I watched the guys go out on their first run and went down to the start to be part of it. When they got back, one by one, every one of them came across to see if they could help in some way, offering everything from asprin to spare crew. It really is a great little club I race with. Later in the day Paul from our mates the B sting team turned up with his wife, just out for the day, and immediately jumped in to help as there was a distinct lack of monkies at this point. We made it down to the line in time for the second run of the day, but with a colder than ideal motor, not having been able to run it up before hand. This makes a huge difference to the way in which it performs and I very nearly had the embarrassment of both not starting and then stalling on the line but a bit of savage throttle work kept it running and after a somewhat spluttery start it actually pulled rather well, the cooler air seeming to suit it. Not a special run but OK and still in the nines, so that was good. On the tow back to the pits the steering got heavier and heavier and closer inspection showed that it had broken the roll pin. See, it’s not genius to put half fixes on vital components. With a good number of people looking at the pin/shaft/box problem several things became apparent. First, our steering requires no more effort than any of the others and second the components were as good as any other, so the problem must be elsewhere. Whilst standing back a bit giving it a bit of thought I watched as Dave, Welsh Tony’s crew chief, picked some white bits off of the drag link and it was like a light going on ! Where we had fitted the new exhaust system, the collectors were always going to be tight, and they actually touch the body. Not a great concern because there is an ally strip along the bottom edge that protects everything that could be damaged, but when the body is locked down it is forced behind the collectors and this in turn pushes it inwards to rub against the drag link, (Pitman arm), so not only has the steering got to overcome the friction of the system in general but also the force applied by the body, something I would never have seen happening, No wonder it was having such a hard time of it . Now we had 20 minutes to get ready again, so a couple of small packing pieces on the firewall kept the body up half an inch and another one between the body and tinwork kept that off. A new pin driven through on top of the old one and tighten up the grub screws till they cried & we’re ready!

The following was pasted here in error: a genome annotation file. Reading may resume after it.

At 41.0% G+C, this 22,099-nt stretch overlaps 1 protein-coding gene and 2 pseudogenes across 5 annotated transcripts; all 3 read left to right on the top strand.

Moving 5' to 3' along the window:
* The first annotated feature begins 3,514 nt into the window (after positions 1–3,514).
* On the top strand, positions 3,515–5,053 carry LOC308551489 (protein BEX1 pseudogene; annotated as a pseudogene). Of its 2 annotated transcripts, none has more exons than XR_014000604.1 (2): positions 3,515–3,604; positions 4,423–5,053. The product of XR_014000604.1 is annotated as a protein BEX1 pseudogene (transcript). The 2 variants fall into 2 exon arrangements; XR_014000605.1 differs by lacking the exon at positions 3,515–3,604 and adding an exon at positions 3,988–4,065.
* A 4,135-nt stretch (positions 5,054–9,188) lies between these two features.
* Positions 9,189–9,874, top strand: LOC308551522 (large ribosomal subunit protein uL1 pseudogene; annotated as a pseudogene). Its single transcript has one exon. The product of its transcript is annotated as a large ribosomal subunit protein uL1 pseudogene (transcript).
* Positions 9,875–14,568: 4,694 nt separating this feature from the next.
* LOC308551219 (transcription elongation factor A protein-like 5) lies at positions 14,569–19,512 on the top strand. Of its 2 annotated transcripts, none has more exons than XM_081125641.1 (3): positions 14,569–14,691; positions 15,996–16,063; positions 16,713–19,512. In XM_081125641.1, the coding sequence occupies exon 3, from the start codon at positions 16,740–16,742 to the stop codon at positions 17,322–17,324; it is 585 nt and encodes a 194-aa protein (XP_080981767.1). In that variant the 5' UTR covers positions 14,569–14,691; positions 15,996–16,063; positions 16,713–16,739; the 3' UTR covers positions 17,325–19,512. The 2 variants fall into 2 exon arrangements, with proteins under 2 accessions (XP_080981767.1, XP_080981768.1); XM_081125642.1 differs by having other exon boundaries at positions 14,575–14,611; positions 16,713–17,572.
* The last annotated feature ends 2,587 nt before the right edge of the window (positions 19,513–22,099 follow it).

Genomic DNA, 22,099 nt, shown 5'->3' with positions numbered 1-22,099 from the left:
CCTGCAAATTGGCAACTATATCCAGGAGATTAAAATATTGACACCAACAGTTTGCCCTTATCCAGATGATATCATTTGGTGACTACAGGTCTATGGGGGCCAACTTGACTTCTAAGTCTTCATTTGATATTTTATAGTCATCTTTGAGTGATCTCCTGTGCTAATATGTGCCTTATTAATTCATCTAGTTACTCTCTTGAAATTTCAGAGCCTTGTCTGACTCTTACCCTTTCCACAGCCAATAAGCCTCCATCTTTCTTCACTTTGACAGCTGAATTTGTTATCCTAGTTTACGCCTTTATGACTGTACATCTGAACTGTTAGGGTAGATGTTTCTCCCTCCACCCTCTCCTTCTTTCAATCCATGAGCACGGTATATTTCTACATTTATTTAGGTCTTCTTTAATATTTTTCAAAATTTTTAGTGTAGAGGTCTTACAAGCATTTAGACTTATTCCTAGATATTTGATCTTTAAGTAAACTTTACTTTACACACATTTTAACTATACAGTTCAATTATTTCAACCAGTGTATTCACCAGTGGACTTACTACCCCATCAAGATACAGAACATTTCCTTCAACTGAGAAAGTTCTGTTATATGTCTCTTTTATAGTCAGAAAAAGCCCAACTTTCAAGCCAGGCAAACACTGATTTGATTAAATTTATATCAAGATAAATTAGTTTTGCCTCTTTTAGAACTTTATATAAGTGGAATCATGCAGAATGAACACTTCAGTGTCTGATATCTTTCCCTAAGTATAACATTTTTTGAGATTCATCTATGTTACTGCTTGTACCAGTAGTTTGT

One of the great things about Santa Pod is that they have virtually no curfew and later in the year it is dark before the last runs, With the motor a little warmer , the air a little cooler and the steering working, under multi coloured floods and strobes we headed off into the darkness on our last run of the season, and with it got back to where we were right at that first meeting of the year.